Pro Surfer Kyle Thiermann Is Surfing For Change

Kyle Thiermann, 22, started working nearly four years ago on his video series, Surfing For Change, which centers around social activism. Today, the professional surfer utilizes a combination of his talents and passions to travel around the globe documenting social issues that he feels should be on the radar of youth in the surfing community and beyond.

His latest project, a trip to Nicaragua, will highlight Butler’s Curve of Tourism, a theory that outlines the rise and eventual decline of tourist locations due to the impact increased traffic has on the environment and infrastructure in those areas. Teaming up with one of his sponsors, Patagonia, Thiermann will debut his short film—which has been created from more than 14 hours of footage he gathered on the trip—during a release party at the brand’s Santa Monica store.

On a recent visit to TransWorld Media headquarters, in between traveling and editing his new film, we caught up with the extremely busy Thiermann to chat about how Surfing For Change got its start and what he hopes to accomplish through his project.

When did you first become interested in social change, and environmental issues? 

I've always dug traveling and surfing, and through that it set me on the course I'm on now. Ever since I was big enough to carry my own board bag my parents would take me on trips to places like Mexico, Peru—a lot of poor surf destinations in Latin America. When I was on these trips I remember my Mom and Dad would make a point to have me interact with locals there. They would tell me, "Kyle, these people are just like you, you were just born in Santa Cruz and they were born in Peru so they weren't given the same advantages as you." That helped me develop the mindset that given my unique position as a pro surfer, if I could help, then I should.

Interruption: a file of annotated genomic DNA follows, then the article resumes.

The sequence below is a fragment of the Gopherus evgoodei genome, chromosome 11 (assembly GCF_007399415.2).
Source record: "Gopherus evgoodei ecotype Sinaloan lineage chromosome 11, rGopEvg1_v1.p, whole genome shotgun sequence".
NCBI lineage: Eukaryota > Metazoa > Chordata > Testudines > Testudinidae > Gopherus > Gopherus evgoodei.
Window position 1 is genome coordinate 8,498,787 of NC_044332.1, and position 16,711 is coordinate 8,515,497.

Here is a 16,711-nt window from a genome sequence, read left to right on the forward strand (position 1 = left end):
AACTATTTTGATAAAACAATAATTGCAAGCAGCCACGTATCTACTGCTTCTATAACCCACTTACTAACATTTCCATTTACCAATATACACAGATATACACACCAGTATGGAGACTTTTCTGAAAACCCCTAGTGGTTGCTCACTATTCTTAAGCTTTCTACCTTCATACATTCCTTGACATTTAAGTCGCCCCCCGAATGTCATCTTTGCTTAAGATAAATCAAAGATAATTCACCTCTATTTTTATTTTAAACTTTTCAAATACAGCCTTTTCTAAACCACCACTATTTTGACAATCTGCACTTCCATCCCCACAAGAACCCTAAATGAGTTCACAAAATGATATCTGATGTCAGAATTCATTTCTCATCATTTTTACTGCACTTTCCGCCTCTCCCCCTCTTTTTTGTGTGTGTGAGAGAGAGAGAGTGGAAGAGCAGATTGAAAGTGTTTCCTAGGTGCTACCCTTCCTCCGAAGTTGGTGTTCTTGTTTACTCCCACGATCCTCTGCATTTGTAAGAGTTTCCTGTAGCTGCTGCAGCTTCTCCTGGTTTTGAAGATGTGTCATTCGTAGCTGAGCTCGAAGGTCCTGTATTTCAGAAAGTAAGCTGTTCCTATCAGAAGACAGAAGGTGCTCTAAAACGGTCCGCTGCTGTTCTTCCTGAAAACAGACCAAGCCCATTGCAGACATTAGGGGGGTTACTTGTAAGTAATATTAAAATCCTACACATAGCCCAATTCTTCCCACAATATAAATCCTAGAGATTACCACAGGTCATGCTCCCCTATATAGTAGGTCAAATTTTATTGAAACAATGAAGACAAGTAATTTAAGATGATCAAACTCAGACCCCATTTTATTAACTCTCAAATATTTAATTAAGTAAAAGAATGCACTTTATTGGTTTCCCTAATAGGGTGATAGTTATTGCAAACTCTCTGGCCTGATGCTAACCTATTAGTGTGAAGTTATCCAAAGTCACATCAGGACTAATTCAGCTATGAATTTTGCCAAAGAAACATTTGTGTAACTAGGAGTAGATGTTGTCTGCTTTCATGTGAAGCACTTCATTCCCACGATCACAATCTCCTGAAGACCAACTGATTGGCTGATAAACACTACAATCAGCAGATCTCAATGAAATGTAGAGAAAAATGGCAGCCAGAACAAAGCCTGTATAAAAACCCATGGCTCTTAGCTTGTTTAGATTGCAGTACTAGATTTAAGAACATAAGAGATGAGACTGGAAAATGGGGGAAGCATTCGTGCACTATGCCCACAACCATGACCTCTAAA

From your experiences working on the last six video projects, what are three specific ways more youth can get involved in social issues and influence change?

Put your money in a local bank, that's number one. Whether you're a business executive or a grom, if you have your money in a local bank it's being lent out to support your local economy. If it's in a bank like B of A, that bank is most likely using your money to fund some pretty bad environmental destruction.

Here's a list of the top 20 worst banks in the world http://solari.com/campaign/Tapeworm20.htm

Number two is to shop locally. It's pretty simple, if you get a T-shirt from your local surf shop instead of Target, more money stays in your community. If you spend $100 at a big box store, on average only $13 dollars stays in your local economy.

Third, I'd recommend phasing out plastic bags and bottles from your life. It's pretty easy to keep a reusable bottle and bag in your car. One of the major myths the plastic industry created is that bottled water is cleaner than tap. A bunch of studies have been done that prove most tap is actually cleaner than bottled water. Also, plastic leaches into water so when you drink water that has been sitting in a plastic bottle for months it's pretty gross and toxic.

The issue of plastic is applicable to business as well. I was just down at Patagonia headquarters in Ventura and went into their cafeteria and there wasn't one plastic bag or bottle in sight.

Why do you think these issues should be in the forefront of everyone’s attention, especially surfers?

I focus on systemic issues—things you can do on a daily basis that will move upstream and affect the system positively. As surfers, our numbers are big enough to affect real change, and by shifting a few daily decisions we can have a big impact.

What message are you hoping to send the surfing community about social activism?

I'd say that the most important way to influence change is to follow you're passion. That might sound weird, but throughout school we're told to follow the rules and not ask questions and then you'll succeed. Today we follow all the rules and end up forty grand in student debt and moving back home with our parents. The people who are succeeding across the board are following their passions and finding a way to make a living at it. I'm not saying everyone should drop out of school, I just think nourishing our passions is really undervalued in current society so it's something we need to take into our own hands. Once you're doing what you're passionate about and using it on behalf of something bigger, I've found that life starts getting really satisfying and fun.